Charter Schools Say They'll Return Illegal Loans Made Outside Miami-Dade County
Representatives for two charter schools that illegally loaned public money to schools outside Miami-Dade County gave their word to the MDCPS School Board Tuesday that they plan to get it back.
Representatives for Keys Gate Charter School, in Homestead and SMART Management, the company that operates Bridgeprep Academy in Miami, did not go so far as putting that promise in writing.
Chris Norwood, a lawyer who sits on the school district's Audit and Budget Advisory Committee, told the School Board Tuesday that he's seen schools threatened with closure for less. “I’ve represented charter schools in termination appeals for moving from one block to the next,” he said.
The district, whose contract with charter schools it oversees includes a termination clause, has already spent months going back and forth on the illegal loans with the schools themselves and with the state Department of Education. A letter sent to the schools in question Monday gives them until March 31, 2017 to return the loans.
Think about a 90-day notice of termination and then let's figure it out if they're going to give the money back or not. —Chris Norwood
“I would encourage the administration to think about a 90-day notice of termination and then let's figure it out if they're going to give the money back or not,” Norwood said.
At issue is more than $900,000 in funds from the Florida Education Finance Program, which allocates roughly $7,000 per student per year to public schools (including charters), based on a headcount conducted twice a year.
The Florida Department of Education issued its formal legal opinion on the matter in a letter to the district in October: “A Florida nonprofit organization that operates charter schools may not use FEFP funds to extend loans to charter schools outside the school district where the funds were appropriated,” wrote General Counsel Matthew Mears.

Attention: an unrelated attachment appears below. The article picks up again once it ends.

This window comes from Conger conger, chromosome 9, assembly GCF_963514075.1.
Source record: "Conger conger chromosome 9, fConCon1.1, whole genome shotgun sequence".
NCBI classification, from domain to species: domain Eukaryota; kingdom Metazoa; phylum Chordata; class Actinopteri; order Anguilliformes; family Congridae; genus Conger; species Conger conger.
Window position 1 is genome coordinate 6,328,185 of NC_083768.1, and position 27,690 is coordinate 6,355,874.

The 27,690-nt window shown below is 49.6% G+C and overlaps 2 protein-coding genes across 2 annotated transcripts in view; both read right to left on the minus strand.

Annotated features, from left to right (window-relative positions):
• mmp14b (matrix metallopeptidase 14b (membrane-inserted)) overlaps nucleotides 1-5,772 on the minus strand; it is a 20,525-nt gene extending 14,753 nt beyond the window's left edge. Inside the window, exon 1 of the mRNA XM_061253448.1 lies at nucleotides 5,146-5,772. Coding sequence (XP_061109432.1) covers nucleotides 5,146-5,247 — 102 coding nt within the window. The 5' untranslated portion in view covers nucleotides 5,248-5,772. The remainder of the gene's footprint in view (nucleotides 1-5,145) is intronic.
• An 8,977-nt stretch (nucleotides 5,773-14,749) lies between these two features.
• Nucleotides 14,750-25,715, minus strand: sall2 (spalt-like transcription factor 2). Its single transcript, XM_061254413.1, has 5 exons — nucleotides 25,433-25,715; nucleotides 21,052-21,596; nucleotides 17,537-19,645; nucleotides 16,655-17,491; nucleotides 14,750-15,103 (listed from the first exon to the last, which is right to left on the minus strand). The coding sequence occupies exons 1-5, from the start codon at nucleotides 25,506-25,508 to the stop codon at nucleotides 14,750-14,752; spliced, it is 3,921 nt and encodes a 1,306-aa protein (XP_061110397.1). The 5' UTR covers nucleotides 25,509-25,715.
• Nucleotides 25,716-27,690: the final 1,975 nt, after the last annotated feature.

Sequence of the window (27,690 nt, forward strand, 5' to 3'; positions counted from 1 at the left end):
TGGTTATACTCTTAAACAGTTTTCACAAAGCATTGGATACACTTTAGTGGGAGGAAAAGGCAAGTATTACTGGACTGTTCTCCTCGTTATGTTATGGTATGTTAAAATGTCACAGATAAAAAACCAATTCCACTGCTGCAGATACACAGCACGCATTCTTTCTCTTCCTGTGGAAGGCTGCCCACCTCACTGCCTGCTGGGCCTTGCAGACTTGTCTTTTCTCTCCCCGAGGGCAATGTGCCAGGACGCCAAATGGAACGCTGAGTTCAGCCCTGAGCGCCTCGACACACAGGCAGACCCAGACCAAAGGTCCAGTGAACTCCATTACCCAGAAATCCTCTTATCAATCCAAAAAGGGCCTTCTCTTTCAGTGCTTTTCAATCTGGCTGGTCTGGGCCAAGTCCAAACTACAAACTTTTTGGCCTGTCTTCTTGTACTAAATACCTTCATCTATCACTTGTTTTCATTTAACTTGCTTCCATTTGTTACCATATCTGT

Armed with that opinion, Superintendent Alberto Carvalho assured members of the district’s Audit and Budget Advisory Committee that his administration is working to “fortify the contract” with charter schools to prevent similar practices in the future.
What remains to be seen is how the district plans to address transfers and loans from a given school to a corporate account or a nonprofit that operates other schools within the same district. In 2015, guidance from the Florida Department of Education to MDCPS’ office said those choices would be left to individual districts. MDCPS is in the process of developing a policy to govern such transactions.
There appears to be much more money at stake with transfers within the county: Currently, close to $24 million originally allocated to 15 MDCPS charter schools has been transferred or loaned to corporate accounts affiliated with the parent organizations of those schools. Once the money is transferred away from an individual school, it's harder to tell how it has been used.
In some cases, however, the MDCPS auditor has sought and received clarification as to how charter school organizations have used those "transfers" or "advances." Two million dollars transferred to corporate accounts for Mater Academy Schools which runs schools throughout Miami-Dade County, for instance, was used to pay rent and on “capital expenditures” at other charter schools it operates.